Boom Clay by hyperalkaline fluids mathematical
modeling of the reference cases, Report to
NIRAS/ONDRAF, ONDR-6185A-GEN-2. Lynch, P. (2001)
Alteration of Boom Clay by hyperalkaline fluids
mathematical modeling of the experiment, Report
to NIRAS/Ondraf, ONDR-6185A-GEN-3, June 2001.
5
Objectives and methodology
  • Objectives
  • To assess the nature and the extent of effects of
    an alkaline plume on Boom Clay properties
  • Methodology
  • Literature review best available knowledge
  • In-house experiment
  • Detailed modeling and mass balance constraints

6
Literature review best available knowledge
  • Previous studies Switzerland (OPA), France
    (COX), bentonite-cement, ECOCLAY, Natural
    analogue
  • Mineral alteration ion exchange dissolution
    clays, quartz, feldspars, and organic matter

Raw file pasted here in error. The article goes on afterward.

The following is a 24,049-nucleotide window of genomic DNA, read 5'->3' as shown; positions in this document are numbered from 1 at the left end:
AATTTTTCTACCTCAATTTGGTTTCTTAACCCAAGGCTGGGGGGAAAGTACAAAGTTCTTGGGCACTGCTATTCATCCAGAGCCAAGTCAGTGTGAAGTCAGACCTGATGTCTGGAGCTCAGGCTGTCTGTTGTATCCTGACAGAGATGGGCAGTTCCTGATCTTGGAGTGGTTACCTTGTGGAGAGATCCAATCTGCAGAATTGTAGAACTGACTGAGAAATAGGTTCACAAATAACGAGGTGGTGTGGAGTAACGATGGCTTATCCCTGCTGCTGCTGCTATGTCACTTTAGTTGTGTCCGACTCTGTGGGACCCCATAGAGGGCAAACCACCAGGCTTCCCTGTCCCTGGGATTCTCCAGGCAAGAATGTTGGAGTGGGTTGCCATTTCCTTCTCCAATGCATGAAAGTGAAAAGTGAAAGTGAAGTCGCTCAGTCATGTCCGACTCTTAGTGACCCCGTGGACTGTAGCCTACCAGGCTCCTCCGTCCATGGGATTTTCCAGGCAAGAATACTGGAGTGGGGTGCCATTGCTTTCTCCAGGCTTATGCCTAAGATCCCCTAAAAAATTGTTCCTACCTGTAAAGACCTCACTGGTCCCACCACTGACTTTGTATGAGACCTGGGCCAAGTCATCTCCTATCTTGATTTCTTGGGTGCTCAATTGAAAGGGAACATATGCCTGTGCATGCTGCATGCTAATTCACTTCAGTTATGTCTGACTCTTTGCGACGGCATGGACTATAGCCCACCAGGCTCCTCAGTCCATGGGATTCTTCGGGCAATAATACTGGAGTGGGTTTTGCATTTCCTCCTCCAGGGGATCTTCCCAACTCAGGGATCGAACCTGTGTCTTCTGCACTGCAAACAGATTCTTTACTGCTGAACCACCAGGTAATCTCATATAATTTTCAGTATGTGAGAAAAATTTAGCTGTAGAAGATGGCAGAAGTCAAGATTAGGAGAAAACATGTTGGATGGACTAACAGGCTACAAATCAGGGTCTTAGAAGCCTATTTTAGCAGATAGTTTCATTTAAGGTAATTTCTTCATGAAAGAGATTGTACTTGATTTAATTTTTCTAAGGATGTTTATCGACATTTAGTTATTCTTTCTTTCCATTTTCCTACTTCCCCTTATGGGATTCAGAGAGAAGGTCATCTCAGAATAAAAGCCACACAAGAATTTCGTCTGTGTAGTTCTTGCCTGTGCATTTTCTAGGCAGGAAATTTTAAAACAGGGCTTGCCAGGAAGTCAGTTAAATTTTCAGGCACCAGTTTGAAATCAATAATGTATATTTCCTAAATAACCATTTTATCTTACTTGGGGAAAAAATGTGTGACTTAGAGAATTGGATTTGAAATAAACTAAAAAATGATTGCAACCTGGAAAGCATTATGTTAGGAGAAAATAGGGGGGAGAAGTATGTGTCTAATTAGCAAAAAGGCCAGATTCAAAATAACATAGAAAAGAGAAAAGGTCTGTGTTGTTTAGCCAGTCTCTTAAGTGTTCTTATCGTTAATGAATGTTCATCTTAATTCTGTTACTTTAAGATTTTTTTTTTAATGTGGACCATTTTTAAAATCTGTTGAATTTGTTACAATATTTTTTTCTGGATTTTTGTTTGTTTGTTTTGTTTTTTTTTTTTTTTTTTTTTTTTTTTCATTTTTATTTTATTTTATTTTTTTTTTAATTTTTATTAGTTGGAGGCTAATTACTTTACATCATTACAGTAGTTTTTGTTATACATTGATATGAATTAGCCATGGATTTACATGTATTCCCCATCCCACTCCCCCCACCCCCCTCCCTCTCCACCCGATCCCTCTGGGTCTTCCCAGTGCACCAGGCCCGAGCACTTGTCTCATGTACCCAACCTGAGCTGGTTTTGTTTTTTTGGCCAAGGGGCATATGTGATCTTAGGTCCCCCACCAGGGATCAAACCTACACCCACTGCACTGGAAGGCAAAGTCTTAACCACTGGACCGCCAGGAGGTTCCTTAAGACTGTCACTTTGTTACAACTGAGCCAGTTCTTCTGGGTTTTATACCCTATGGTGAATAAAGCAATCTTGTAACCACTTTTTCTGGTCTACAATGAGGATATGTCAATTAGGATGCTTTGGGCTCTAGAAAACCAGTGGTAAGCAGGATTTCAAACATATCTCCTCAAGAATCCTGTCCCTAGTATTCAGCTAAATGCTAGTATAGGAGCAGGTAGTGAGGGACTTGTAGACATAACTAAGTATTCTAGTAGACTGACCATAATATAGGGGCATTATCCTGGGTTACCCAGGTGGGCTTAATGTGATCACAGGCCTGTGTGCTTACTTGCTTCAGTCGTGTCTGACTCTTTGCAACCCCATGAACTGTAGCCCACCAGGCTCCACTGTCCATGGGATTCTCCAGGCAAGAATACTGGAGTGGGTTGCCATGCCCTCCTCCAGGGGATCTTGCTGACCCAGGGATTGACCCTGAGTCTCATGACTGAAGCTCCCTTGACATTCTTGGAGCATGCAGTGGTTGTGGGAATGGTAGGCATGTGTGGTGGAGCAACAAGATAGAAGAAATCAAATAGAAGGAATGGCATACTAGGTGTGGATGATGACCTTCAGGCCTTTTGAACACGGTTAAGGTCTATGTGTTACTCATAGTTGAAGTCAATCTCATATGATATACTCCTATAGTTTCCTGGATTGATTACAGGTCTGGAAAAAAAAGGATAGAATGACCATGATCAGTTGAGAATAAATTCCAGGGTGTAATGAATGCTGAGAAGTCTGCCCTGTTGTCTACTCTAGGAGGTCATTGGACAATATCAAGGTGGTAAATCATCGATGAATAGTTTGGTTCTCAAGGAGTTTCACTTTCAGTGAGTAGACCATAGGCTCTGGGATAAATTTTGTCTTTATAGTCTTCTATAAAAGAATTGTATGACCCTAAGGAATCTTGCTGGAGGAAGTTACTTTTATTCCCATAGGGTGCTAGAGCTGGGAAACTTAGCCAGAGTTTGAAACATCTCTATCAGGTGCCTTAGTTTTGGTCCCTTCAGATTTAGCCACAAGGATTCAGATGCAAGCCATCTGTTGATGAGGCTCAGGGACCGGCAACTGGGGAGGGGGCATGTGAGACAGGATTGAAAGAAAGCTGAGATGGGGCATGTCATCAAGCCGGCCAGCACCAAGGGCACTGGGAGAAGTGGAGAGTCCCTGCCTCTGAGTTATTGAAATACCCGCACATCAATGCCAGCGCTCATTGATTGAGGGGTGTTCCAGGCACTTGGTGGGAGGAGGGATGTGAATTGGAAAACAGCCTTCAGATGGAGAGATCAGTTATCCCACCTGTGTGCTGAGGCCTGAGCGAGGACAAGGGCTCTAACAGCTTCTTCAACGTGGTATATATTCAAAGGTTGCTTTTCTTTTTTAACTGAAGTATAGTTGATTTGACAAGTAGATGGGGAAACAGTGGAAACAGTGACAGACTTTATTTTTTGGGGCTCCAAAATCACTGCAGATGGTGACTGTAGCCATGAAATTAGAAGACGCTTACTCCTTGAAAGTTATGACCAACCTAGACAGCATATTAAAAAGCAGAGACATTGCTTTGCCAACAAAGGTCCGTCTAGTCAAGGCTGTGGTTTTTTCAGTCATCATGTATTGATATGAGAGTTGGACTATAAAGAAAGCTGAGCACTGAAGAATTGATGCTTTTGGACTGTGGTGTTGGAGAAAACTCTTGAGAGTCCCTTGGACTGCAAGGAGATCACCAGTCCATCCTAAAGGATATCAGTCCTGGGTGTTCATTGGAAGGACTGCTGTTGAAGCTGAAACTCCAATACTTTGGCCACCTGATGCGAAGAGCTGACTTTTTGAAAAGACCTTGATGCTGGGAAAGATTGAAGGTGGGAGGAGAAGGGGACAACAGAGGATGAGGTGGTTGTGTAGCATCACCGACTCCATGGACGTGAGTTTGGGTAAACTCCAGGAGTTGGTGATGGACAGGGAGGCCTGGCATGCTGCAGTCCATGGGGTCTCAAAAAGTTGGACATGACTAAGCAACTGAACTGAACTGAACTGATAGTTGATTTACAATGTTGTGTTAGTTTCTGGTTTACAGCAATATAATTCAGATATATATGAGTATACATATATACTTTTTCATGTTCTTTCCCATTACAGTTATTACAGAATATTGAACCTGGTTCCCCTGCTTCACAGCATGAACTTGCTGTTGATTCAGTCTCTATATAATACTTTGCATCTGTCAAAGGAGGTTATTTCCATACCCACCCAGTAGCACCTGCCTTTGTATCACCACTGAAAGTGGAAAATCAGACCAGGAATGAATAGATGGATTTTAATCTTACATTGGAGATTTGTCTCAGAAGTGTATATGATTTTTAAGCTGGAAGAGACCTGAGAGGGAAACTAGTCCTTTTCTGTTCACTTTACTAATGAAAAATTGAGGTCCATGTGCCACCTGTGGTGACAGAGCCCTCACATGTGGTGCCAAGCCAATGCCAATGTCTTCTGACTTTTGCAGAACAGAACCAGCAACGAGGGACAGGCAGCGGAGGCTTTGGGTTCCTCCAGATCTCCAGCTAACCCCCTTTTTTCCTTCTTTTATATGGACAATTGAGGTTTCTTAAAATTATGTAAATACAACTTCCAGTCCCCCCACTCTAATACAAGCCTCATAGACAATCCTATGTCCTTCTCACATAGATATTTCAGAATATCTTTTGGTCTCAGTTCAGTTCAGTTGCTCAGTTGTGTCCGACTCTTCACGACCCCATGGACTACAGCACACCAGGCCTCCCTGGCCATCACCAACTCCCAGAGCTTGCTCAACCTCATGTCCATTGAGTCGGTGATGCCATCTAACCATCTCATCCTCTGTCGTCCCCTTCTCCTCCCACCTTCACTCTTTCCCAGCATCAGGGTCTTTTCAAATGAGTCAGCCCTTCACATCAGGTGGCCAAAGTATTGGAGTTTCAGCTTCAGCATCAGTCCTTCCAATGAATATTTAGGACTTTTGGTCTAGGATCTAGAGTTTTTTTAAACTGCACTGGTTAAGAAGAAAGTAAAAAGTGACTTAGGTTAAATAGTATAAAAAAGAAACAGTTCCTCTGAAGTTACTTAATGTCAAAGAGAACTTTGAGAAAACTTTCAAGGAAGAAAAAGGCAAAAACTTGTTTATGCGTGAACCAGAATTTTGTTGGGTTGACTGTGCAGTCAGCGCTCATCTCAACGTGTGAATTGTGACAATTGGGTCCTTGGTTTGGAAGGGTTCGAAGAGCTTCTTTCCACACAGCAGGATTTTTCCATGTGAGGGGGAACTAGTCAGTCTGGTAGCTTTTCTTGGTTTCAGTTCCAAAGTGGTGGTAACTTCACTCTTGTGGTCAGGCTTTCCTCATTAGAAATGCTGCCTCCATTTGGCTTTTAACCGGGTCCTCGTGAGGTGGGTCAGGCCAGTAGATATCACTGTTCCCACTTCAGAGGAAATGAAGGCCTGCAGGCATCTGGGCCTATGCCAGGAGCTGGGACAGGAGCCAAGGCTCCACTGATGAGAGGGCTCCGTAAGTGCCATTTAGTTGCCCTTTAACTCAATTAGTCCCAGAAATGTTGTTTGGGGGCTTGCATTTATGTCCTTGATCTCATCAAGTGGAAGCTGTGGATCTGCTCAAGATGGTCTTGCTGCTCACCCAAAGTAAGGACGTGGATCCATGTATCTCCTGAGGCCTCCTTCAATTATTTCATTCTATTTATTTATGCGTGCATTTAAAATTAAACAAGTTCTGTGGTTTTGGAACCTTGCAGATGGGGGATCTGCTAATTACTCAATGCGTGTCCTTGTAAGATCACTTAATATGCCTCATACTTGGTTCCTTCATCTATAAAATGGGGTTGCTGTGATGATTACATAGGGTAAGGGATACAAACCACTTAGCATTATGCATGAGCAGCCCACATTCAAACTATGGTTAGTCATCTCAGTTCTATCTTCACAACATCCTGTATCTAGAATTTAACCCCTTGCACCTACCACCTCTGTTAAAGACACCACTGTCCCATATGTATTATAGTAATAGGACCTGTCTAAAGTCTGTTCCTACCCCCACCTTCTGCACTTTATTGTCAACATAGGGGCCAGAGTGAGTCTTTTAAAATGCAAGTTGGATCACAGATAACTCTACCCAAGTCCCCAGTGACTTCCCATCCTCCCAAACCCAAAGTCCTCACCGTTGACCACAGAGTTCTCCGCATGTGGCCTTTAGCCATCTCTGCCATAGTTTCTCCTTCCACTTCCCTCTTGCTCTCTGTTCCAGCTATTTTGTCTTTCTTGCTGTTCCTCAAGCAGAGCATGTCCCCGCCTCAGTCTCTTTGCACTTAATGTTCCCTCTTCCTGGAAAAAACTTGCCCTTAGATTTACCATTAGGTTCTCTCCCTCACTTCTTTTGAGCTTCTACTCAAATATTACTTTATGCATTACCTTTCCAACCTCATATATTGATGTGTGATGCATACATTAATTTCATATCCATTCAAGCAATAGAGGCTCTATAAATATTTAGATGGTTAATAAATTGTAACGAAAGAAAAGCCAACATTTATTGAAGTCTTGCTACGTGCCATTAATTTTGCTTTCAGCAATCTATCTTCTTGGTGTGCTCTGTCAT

precipitation zeolites, CSH, and calcite
  • Kinetics not important gt 1 000 a
  • Porosity likely to decrease
  • RN retention zeolites and CSH are strong sorbing
    minerals
  • Colloids not important because of low
    concentration
  • Numerical modeling useful tool to rationalize
    arguments to support the safety analysis
  • Extent of an alkaline perturbation few meters

7
In-house experiments
  • Chemical analysis of the percolate
  • Mineralogical and radio analysis of the core

?38?32 mm
YCW and ECW
8
Experimental evidences effects on pH
pH front advances faster in YCW than ECW
YCW Na/K, pH 13.2
ECW Ca(OH)2 solution, pH 12.5
9
Experimental evidences clay alterations
K/Ca retention by clay in ECW
Na/Si/Al dissolving from clay in YCW
5 a
10 a
7 a
10
Experimental evidences diffusion
  • H14CO3- is retarded in ECW
  • precipitation of calcite
  • isotopic exchange unlikely

Volume percolated ml
  • the retardation can be explained by
  • a decreased apparent diffusion

11
Experimental evidences RN retention
  • Sr eluting by YCW probably due to Sr-Na/K ion
    exchange
  • Sr retained by ECW likely because of Sr
    co-precipitation with neo-calcite

12
Experimental evidences dissolution of NOM by YCW